But the first step, there's pre-story knowledge activation. We help that student identify what they already know about the given topic or theme. We can ask questions. We can do a book walk. We can fill in a graphic organizer. We can do a virtual field trip. Whatever we need to fill in that student's background knowledge. The second step is shared reading where we simply read the book. The third step is post-story comprehension activities. And we'll talk about how to scaffold this, but we can just ask questions, just have them be verbal, have a discussion about the story. A lot of times our students need more support, so we can give them visual choices, or fields of choices, whatever makes the most sense.
And then for four, we have focused skill activities. This is where we spend the most time in the unit. And we specifically target the speech and language skills that we need to. And then for the fifth step, we create a parallel story. And this is, again, another opportunity for students to integrate all of the skills they targeted throughout the unit, and then we get to create a story that's similar to what we read throughout the unit.
Just a quick tip to start navigating all of this, because it can be overwhelming if I'm like throwing, "Okay. Use this therapy structure. Use these scaffolding strategies, and just go for it." How do you get set up? How do you get it organized? So that's where the Caseload at a Glance comes in. That is a very helpful way to break down your caseload. So what I like to do is I list... You can list your groups. You can list by grade. You can list by class, whatever makes the most sense for you.
In this example, we list the grades. So I could just go down and do preschool, kindergarten, first, second, third, fourth, fifth. So I would list the grades or, like I said, classroom, group, whatever you want to do. And then I go through all of my students' IEPs. So I would start, let's say Johnny is first. So Johnny is working on K, so I would put a K in the articulation box and just put one tally. And then he's also working on inaudible nouns, so I put that under grammar, add a tally. Let's say Shanique was working on K and WH questions. So I add a tally next to K, because that's what Johnny was working on too. And then she's also working on WH questions, I write WH questions, and add a tally. And then I go through all of my student's IEPs and just have a short hand of the goals. That's how I like to do it. You can adjust this however you want, and whatever will work for your brain. But for me, I really like having a shorthand of the goal.
I, typically, only do this once a year, just to get familiar with my caseload at the beginning of the year, or if I'm feeling super overwhelmed. But then I just map it out, and then when I'm done, I can see exactly which goals my students are working on. And I just make a couple copies of the Caseload at a Glance, and then I've worked through to figure out, "Okay, I need to make sure I have assessments for all of these goals." And then I go through and make sure I have them all accounted for. Then I need to make sure that I have visuals to teach all of these skills, and I go through, and then I just start highlighting them as I put together the visuals and the assessments. And that's just a really nice way. Because we won't tackle it all at once, and it's just a nice way to make progress.
So if I were starting out with a brand new caseload, I would set a goal. Whatever's realistic. Am I going to prep one visual a day? Am I just going to try and do a batch of 10 every week? Whatever it may be. But it's just a way to organize everything that we're working on and just get it out of our heads onto paper, so we can easily see what's going on.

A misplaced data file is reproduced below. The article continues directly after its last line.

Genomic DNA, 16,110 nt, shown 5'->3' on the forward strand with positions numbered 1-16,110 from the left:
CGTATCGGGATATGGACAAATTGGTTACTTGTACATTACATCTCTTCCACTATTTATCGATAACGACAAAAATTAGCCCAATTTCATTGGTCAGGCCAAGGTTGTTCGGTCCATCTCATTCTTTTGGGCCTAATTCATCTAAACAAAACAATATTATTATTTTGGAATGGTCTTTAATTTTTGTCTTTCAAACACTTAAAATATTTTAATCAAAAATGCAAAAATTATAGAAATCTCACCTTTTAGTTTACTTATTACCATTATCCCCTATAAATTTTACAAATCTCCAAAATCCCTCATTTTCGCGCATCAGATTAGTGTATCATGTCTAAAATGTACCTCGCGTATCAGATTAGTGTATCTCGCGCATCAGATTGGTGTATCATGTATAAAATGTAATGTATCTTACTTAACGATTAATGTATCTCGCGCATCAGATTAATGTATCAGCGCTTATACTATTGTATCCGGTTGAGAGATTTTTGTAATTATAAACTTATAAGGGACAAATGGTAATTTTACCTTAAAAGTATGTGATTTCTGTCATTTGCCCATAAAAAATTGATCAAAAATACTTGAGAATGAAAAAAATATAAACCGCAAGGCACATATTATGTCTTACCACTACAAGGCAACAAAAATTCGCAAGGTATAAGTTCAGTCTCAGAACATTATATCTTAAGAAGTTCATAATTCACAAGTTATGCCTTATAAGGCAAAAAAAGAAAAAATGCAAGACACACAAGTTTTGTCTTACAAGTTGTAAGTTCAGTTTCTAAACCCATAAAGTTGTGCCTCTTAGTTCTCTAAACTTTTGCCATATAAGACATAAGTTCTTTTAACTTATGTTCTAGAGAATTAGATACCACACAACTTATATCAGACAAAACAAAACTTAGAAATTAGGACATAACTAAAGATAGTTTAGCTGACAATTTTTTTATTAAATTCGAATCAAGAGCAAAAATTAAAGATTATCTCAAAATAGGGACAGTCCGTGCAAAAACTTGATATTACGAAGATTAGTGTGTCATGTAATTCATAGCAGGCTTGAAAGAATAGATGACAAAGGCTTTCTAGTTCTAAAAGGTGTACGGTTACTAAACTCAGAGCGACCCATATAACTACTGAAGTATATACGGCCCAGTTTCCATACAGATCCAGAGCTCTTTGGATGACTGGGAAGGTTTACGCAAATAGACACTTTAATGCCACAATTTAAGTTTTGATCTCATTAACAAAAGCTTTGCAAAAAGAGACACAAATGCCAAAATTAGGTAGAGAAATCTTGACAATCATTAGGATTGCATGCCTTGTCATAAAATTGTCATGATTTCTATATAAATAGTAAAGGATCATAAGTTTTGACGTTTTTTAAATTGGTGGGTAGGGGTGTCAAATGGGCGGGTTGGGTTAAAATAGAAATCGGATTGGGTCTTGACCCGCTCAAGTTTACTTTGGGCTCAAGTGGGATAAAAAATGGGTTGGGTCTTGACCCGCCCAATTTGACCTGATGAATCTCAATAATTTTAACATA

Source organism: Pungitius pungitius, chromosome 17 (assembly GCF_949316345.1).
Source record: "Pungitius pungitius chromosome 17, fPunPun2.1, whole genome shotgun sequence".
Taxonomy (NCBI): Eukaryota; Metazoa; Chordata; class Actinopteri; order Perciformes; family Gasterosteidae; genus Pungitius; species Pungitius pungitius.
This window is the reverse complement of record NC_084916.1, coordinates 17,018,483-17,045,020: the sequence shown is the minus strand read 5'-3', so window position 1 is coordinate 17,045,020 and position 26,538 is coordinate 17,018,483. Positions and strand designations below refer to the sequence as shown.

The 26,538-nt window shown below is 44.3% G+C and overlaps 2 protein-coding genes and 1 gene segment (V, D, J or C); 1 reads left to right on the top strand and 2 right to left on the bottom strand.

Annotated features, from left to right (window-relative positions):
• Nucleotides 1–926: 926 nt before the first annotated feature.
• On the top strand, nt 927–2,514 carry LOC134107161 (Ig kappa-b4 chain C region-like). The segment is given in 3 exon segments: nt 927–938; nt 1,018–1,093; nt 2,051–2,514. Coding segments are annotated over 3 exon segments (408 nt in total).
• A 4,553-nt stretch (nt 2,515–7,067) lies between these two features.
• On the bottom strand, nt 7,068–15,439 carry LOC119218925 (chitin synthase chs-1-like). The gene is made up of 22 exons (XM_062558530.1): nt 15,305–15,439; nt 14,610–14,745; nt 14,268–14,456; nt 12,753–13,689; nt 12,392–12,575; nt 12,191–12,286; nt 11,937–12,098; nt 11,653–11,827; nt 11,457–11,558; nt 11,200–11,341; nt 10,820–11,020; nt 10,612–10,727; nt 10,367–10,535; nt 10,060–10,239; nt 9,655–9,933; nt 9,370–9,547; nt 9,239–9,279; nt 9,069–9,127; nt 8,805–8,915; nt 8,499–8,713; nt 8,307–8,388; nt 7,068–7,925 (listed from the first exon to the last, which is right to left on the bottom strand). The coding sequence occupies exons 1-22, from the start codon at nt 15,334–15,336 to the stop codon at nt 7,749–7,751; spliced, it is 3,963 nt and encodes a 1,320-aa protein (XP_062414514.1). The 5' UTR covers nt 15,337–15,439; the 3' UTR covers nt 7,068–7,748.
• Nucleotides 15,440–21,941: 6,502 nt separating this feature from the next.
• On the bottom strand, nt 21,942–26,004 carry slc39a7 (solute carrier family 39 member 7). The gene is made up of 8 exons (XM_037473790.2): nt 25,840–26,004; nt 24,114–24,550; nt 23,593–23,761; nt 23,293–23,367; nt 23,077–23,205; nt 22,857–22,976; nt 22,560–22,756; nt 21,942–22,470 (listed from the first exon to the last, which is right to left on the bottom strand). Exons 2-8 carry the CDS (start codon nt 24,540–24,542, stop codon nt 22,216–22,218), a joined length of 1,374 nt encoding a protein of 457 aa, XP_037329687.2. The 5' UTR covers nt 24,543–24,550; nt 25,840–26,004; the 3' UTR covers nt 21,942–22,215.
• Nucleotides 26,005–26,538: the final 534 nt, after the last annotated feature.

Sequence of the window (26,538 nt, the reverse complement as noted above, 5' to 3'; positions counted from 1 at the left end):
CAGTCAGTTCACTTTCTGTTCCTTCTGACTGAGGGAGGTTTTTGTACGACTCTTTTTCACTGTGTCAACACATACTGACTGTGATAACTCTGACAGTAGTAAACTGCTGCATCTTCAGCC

And then you can also use it, like I said, for assessments for visuals, I really like using this for professional development too. So then if I'm deciding which conferences I want to attend, or which online courses, if I have 15 students with grammar goals, and I feel like I need some help with grammar, then I'm going to seek out some courses that will help me with that. Or if I really want to work on social language, and I know that's something that really frustrates me or that I feel like I'm not doing a great job on. So that's how I can prioritize that, and it's just a really nice way to keep track and see yourself.
So like we said, the Caseload at a Glance is a nice way to build your core materials. Really, all that you need are your assessments, your visuals, or whatever you're using to teach, and then you. You are your best therapy tool, which is why I mentioned that professional development. So if you have the evidence-based strategies that you can use, I mean, it's nice to have stuff, but if you have that, you could just run even without the assessments and the visuals. And I do think that having those organized and laid out makes our jobs a lot easier, but the you is the most important element of this whole equation. I think that's where we would want to focus our efforts, and that's where we'll get the most bang for our buck. So those are all of our core materials.
And then the next thing that we need to do is to have some kind of context for our therapy. We want to be curriculum-based, and we want to be educationally relevant. The five step framework that I talked about works really well as a context for all of these different skills. So we move through that five step framework, and we simply select a text that works well, that aligns with what they're talking about in the classroom. So a lot of times, speech therapists feel it's a challenge to get passages from the classroom. I see a lot of SLPs using theme-based units. So just something that is a little more generic, something that, especially in the younger grades, we know they're talking about in the classroom. So just the different seasonal topics.
But usually, we can also get at least a little, even just asking our students, and asking what they're learning about in social studies, for example, or in science. And we can pick or select articles like readworks.org is an amazing resource. Newsela is an amazing resource with some great passages and texts that we can use to target students, like the skills.